DINING REVIEW: Pantry serves up diner food that comforts, satisfies
Restaurant Character: A small, cozy restaurant tucked off the main drag in Green Mountain Falls. Friendly people and great traditional diner food make it worth the wait to get in on crowded weekends.
Rating total: 4 out of 5 stars
Food: 4 out of 5 stars
Ambiance: 4 out of 5 stars
Service: 3.5 out of 5 stars
Address: 6980 Lake St., Green Mountain Falls
Hours: 7 a.m.-2:30 p.m., daily except for Christmas Day
Credit cards: yes
Vegetarian options: yes
What's online as of Feb. 27, 2013:
- 82 percent of 24 voters "liked it" on Urban Spoon
- 4.5 out of 5 stars based on 32 reviews on Yelp
- not on Facebook
How do you judge a good diner? On its breakfast? Presence or absence of blue plate specials? Runniness of over-easy egg yolks? Desserts? The quality of the French fries?
No matter what yardstick you hold up, The Pantry in Green Mountain Falls is homemade, comforting diner food at its best. More than slightly off the beaten track, the Pantry is worth searching out for breakfast or lunch any time you drive up the pass. And I do mean anytime -- the only day they close is Christmas Day.
The dining room at the Pantry is fairly small, probably holding 40 people at a time if they don't mind being friendly. The L-shaped counter in the front of the restaurant seats about 10 more. This is a spot where locals sit and read the morning paper or strike up a conversation with whoever happens to be sitting close by. Beware of sitting there on cold or windy days, however, because you'll be blasted by the elements every time the door opens.
Expect really friendly service. Our waitress happily answered all our questions, telling us we could order off the breakfast or lunch menu at any time. She kept the coffee cups filled, brought more hot water for tea and checked back with us regularly while we were sitting at the counter. On a subsequent trip -- a much slower day for the restaurant -- service did seem to fade after we got our food, and there was a very long wait to get the check, especially considering there was only one other customer in the building.
For hungry carnivores, consider ordering the chicken fried steak and eggs ($10.99). The Black Angus beef is tender and juicy under the crackling golden breading, which is topped with a mantle of creamy, peppery white gravy. You also get two eggs cooked to order on the side, plus a giant pile of home fries or hash browns (either of which can be ordered crunchy, if that's the way you like your breakfast potatoes) and toast.
Eggs and toast are breakfast basics. Here, the eggs are cooked exactly as ordered, and both the sunny side up and over-easy eggs sported high, soft and luminous yolks ready to spill and mingle their goodness across the plate. The toast could rate a review all on its own. The white, wheat and raisin bread are all made on the premises. The golden, chewy toast is so good it doesn't even need jam.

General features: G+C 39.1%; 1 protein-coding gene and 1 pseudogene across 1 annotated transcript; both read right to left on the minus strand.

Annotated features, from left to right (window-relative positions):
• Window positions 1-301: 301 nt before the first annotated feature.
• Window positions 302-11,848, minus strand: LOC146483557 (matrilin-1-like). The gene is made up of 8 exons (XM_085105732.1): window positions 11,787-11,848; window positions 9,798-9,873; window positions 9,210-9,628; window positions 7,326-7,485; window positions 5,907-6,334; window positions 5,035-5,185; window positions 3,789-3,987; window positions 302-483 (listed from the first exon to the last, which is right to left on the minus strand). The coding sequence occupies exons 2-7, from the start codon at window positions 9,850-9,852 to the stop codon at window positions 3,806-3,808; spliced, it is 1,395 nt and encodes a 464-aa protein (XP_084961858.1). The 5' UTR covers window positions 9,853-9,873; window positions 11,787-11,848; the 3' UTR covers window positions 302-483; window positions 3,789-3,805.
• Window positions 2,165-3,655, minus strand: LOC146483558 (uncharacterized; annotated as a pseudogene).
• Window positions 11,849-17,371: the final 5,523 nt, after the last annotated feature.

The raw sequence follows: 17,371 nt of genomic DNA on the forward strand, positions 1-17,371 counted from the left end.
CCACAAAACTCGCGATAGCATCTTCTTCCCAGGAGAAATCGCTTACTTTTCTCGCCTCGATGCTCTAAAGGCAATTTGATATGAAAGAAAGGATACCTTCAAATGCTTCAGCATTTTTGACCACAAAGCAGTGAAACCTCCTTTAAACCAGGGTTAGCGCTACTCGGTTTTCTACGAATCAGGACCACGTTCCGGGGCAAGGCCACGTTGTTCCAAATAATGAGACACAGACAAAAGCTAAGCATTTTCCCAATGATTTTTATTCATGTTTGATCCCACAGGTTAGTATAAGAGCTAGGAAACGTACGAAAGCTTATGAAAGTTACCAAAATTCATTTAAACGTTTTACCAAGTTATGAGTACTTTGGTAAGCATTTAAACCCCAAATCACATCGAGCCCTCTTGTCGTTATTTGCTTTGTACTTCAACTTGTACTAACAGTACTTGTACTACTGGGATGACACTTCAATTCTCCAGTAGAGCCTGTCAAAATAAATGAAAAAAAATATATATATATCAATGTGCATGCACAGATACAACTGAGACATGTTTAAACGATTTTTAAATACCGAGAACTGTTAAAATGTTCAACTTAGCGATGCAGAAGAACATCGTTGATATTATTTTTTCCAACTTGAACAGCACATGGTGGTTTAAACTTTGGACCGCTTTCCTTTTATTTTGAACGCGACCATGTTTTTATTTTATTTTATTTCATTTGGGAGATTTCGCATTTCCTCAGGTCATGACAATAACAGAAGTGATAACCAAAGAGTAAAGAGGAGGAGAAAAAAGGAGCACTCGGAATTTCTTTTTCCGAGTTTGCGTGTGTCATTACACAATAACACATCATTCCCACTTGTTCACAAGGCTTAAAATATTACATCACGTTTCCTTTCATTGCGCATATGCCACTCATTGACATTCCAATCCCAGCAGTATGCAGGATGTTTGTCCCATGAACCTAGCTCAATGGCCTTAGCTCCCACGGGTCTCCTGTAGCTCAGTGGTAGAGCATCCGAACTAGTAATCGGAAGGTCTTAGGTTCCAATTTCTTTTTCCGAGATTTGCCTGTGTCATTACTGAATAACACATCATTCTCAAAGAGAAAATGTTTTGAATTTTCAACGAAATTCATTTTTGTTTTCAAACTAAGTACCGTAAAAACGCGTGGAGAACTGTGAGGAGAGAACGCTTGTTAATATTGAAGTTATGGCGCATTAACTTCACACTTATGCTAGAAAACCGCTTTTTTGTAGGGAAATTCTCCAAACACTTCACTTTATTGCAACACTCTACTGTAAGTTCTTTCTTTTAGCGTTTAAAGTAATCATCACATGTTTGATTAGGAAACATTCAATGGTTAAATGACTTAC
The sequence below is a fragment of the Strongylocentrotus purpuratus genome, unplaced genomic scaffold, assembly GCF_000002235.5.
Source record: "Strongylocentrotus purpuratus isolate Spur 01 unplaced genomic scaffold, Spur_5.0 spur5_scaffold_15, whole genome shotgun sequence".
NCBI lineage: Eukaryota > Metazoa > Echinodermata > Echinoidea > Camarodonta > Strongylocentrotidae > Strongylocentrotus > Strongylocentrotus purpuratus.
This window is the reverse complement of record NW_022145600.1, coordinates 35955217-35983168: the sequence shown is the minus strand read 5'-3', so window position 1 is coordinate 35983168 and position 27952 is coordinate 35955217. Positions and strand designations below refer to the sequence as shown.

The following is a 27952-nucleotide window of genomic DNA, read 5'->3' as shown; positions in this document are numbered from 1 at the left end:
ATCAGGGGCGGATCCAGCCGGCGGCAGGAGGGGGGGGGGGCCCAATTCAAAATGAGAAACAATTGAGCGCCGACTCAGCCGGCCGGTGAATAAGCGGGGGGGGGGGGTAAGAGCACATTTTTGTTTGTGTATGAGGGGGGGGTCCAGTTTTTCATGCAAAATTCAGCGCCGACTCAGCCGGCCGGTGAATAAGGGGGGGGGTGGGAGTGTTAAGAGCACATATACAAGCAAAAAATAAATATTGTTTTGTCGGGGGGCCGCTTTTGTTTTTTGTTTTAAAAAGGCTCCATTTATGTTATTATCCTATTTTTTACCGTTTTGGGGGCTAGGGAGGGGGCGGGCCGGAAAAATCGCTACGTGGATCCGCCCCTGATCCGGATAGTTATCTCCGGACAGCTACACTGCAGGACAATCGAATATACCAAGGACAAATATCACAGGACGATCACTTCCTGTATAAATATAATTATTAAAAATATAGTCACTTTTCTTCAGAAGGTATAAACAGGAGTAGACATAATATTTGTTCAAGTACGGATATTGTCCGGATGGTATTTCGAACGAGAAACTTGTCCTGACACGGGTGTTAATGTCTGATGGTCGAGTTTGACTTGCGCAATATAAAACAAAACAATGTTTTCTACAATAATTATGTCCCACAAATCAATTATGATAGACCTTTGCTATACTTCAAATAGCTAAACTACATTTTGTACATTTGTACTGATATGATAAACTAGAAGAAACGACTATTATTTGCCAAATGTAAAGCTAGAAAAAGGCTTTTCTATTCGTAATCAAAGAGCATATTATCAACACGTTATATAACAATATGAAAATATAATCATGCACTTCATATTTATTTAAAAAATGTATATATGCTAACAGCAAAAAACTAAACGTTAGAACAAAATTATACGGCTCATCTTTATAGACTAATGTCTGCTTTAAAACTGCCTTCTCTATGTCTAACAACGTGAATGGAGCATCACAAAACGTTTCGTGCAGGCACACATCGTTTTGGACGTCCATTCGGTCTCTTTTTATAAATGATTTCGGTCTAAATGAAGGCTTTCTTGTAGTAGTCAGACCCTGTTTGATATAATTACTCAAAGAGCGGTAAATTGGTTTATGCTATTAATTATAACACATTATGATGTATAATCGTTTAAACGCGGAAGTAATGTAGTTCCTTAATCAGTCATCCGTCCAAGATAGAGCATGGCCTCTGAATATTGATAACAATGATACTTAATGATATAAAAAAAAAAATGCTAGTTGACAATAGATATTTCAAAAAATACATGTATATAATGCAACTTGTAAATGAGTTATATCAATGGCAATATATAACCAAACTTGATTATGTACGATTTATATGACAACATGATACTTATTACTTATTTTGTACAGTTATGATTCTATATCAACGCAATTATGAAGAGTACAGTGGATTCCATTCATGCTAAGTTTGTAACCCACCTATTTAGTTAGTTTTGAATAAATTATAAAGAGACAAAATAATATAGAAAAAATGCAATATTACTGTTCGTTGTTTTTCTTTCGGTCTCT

You might think that bread this good would make awesome French toast. But the Pantry makes their French toast by horizontally splitting one of their big, fluffy cinnamon rolls, soaking it in a rich, eggy batter and frying it until golden brown. This will set you back $5.99 on its own, or $9.49 if you add two eggs, bacon and potatoes. And chances are you won't have to eat again for several hours.
The Pantry also offers the usual breakfast suspects: several versions of Eggs Benedict, a pancake the size of a hubcap, biscuits and gravy, a breakfast burrito and several omelets. The Pantry Omelet is described a little vaguely ("an array of vegetables"), but is still delicious. The day we were there, it held ham, cheese, onions, peppers, mushrooms and some roasted green chiles. It's another filling meal for $9.49, and comes with toast and potatoes.
If I see green chili on the menu, I have to order it. The Pantry was no exception. While the texture is on the thin side, more like soup than gravy, it is packed with roasted green chiles, a strong bite of black pepper and flecked with bits of tender pork. It is excellent ladled over the open-faced green chili burger ($9.49). The burger was a little past the medium rare that was ordered, but the beef was tender and obviously griddled by a master. The curly fries on the side were decently crispy.
There are equally delicious dishes waiting for you on the lunch side of the menu. The fillet of fish ($9.99) is so crunchy that I could hear my dining companion across the table bite into it. Still, the fish inside was moist and tender. The coleslaw, an option with any lunch dish, has red and green cabbage with a little grated carrot and a wee bit of onion for bite. The creamy dressing is light with both sweet and sour notes, making it a refreshing choice with anything fried.
Speaking of fried, do yourself a favor and order the fried chicken ($10.99). You will forget that fast-food restaurant chicken even exists. Both the white and dark meat remain absolutely moist and tender. The amber, crispy, salty crust shatters when you bite into it, giving your day a small moment of Nirvana. The chicken came with slaw and totally nondescript French fries. They aren't bad, they aren't good, they are just there, taking up space.
Definitely save room for dessert. The homemade apple pie ($4.29) combines tender chunks of apple with plenty of cinnamon and nutmeg but not too much sugar. The wonderful flavor was marred by the fact it had been heated in a microwave, making the crust soggy instead of flaky. The bread pudding ($4.29), on the other hand, is ridiculously delicious. I generally shy away from bread pudding because I fear the soggy versions that taste and feel like wet bread. The Pantry's version is the champion of all bread pudding everywhere, made with their own cinnamon raisin bread, studded with raisins and redolent with cinnamon. Warm, simple and comforting, this one dessert is the symbol of diner food done right.